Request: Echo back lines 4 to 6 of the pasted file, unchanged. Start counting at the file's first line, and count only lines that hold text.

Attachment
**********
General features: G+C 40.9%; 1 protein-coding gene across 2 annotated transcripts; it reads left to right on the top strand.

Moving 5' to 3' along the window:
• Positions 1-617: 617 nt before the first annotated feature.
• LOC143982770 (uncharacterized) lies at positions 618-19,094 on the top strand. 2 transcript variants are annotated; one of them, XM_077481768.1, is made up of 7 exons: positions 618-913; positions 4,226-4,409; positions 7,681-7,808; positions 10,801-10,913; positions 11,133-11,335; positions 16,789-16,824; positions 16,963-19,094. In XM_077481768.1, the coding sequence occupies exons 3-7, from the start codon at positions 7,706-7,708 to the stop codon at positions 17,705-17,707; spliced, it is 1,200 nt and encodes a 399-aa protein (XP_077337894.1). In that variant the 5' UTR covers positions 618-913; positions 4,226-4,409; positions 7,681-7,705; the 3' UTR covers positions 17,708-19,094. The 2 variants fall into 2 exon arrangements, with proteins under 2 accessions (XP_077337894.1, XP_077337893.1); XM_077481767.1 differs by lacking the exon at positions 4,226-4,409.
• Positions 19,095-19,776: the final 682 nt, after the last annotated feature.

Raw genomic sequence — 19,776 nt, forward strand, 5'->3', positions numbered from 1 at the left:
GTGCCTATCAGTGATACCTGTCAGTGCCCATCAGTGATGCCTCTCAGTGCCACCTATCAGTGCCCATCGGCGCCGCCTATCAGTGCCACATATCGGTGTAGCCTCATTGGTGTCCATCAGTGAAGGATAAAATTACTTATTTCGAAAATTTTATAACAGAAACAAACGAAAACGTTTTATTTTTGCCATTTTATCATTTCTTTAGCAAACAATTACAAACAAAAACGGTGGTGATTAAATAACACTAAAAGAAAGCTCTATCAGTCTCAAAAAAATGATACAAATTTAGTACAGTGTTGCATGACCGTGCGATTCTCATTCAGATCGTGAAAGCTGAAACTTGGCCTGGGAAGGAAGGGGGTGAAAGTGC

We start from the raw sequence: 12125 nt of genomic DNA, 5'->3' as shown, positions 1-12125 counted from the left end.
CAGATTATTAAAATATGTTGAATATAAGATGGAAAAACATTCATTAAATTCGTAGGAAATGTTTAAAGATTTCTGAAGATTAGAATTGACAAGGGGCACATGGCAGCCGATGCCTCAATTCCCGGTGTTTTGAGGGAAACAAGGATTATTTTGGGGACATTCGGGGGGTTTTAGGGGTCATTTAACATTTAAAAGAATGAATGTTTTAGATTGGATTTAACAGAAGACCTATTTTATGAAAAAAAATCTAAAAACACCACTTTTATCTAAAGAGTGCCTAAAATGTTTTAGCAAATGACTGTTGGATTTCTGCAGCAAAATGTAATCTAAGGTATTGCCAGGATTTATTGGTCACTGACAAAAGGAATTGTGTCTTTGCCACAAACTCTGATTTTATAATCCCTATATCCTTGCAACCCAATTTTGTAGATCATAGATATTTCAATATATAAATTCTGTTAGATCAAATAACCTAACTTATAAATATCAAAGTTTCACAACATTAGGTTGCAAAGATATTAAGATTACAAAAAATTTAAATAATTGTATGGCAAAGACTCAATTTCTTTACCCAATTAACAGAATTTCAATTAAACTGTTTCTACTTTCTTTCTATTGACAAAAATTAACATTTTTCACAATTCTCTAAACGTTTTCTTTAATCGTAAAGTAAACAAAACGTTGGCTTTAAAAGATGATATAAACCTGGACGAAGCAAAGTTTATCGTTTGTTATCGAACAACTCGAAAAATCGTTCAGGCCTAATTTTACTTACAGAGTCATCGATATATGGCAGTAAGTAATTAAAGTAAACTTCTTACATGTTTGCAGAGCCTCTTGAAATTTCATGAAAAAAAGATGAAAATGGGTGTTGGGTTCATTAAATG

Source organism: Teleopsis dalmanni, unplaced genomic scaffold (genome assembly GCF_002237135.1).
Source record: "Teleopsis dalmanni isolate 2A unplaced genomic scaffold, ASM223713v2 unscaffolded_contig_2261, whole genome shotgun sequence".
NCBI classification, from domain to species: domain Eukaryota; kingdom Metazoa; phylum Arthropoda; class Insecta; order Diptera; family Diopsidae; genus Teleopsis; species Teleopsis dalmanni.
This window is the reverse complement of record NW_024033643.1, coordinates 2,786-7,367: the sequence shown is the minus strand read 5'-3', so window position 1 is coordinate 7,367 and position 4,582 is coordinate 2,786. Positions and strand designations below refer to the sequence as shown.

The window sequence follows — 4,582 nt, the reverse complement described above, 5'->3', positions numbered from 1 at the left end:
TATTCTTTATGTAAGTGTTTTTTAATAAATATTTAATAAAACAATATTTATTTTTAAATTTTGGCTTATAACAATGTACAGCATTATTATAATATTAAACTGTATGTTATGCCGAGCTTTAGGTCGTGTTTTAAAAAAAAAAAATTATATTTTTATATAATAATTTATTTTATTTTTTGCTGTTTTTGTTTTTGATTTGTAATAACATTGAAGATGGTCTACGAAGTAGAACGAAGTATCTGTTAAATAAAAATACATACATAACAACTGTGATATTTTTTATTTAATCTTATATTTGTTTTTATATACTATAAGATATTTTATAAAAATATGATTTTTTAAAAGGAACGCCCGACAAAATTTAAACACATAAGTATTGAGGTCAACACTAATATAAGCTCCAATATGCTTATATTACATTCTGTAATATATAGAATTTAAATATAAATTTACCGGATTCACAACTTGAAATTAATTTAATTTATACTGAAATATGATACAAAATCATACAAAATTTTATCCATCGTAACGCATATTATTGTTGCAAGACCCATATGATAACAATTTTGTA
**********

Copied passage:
• LOC143982770 (uncharacterized) lies at positions 618-19,094 on the top strand. 2 transcript variants are annotated; one of them, XM_077481768.1, is made up of 7 exons: positions 618-913; positions 4,226-4,409; positions 7,681-7,808; positions 10,801-10,913; positions 11,133-11,335; positions 16,789-16,824; positions 16,963-19,094. In XM_077481768.1, the coding sequence occupies exons 3-7, from the start codon at positions 7,706-7,708 to the stop codon at positions 17,705-17,707; spliced, it is 1,200 nt and encodes a 399-aa protein (XP_077337894.1). In that variant the 5' UTR covers positions 618-913; positions 4,226-4,409; positions 7,681-7,705; the 3' UTR covers positions 17,708-19,094. The 2 variants fall into 2 exon arrangements, with proteins under 2 accessions (XP_077337894.1, XP_077337893.1); XM_077481767.1 differs by lacking the exon at positions 4,226-4,409.
• Positions 19,095-19,776: the final 682 nt, after the last annotated feature.

Raw genomic sequence — 19,776 nt, forward strand, 5'->3', positions numbered from 1 at the left: